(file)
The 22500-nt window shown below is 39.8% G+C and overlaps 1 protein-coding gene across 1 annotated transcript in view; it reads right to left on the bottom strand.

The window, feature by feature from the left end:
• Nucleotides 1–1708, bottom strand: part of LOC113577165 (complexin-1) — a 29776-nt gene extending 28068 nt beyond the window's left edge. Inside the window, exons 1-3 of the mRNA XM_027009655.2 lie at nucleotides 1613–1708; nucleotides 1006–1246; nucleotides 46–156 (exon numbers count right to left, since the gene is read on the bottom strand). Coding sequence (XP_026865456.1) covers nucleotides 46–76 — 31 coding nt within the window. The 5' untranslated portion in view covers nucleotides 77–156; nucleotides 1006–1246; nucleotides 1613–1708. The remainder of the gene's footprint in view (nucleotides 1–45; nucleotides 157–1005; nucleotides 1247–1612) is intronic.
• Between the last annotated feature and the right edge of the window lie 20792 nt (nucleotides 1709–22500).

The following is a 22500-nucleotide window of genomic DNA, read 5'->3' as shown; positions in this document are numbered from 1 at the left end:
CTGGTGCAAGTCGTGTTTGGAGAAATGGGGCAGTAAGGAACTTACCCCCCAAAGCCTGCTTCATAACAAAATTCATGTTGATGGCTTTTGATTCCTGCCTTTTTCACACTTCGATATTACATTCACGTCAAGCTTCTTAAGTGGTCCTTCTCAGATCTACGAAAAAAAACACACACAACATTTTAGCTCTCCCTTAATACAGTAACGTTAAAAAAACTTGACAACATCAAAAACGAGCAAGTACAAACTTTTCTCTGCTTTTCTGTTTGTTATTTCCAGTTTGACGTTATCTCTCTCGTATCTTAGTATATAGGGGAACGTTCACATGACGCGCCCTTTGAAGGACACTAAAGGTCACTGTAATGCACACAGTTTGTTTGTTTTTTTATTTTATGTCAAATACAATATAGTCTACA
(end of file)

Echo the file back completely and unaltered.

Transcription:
The 22500-nt window shown below is 39.8% G+C and overlaps 1 protein-coding gene across 1 annotated transcript in view; it reads right to left on the bottom strand.

The window, feature by feature from the left end:
• Nucleotides 1–1708, bottom strand: part of LOC113577165 (complexin-1) — a 29776-nt gene extending 28068 nt beyond the window's left edge. Inside the window, exons 1-3 of the mRNA XM_027009655.2 lie at nucleotides 1613–1708; nucleotides 1006–1246; nucleotides 46–156 (exon numbers count right to left, since the gene is read on the bottom strand). Coding sequence (XP_026865456.1) covers nucleotides 46–76 — 31 coding nt within the window. The 5' untranslated portion in view covers nucleotides 77–156; nucleotides 1006–1246; nucleotides 1613–1708. The remainder of the gene's footprint in view (nucleotides 1–45; nucleotides 157–1005; nucleotides 1247–1612) is intronic.
• Between the last annotated feature and the right edge of the window lie 20792 nt (nucleotides 1709–22500).

The following is a 22500-nucleotide window of genomic DNA, read 5'->3' as shown; positions in this document are numbered from 1 at the left end:
CTGGTGCAAGTCGTGTTTGGAGAAATGGGGCAGTAAGGAACTTACCCCCCAAAGCCTGCTTCATAACAAAATTCATGTTGATGGCTTTTGATTCCTGCCTTTTTCACACTTCGATATTACATTCACGTCAAGCTTCTTAAGTGGTCCTTCTCAGATCTACGAAAAAAAACACACACAACATTTTAGCTCTCCCTTAATACAGTAACGTTAAAAAAACTTGACAACATCAAAAACGAGCAAGTACAAACTTTTCTCTGCTTTTCTGTTTGTTATTTCCAGTTTGACGTTATCTCTCTCGTATCTTAGTATATAGGGGAACGTTCACATGACGCGCCCTTTGAAGGACACTAAAGGTCACTGTAATGCACACAGTTTGTTTGTTTTTTTATTTTATGTCAAATACAATATAGTCTACA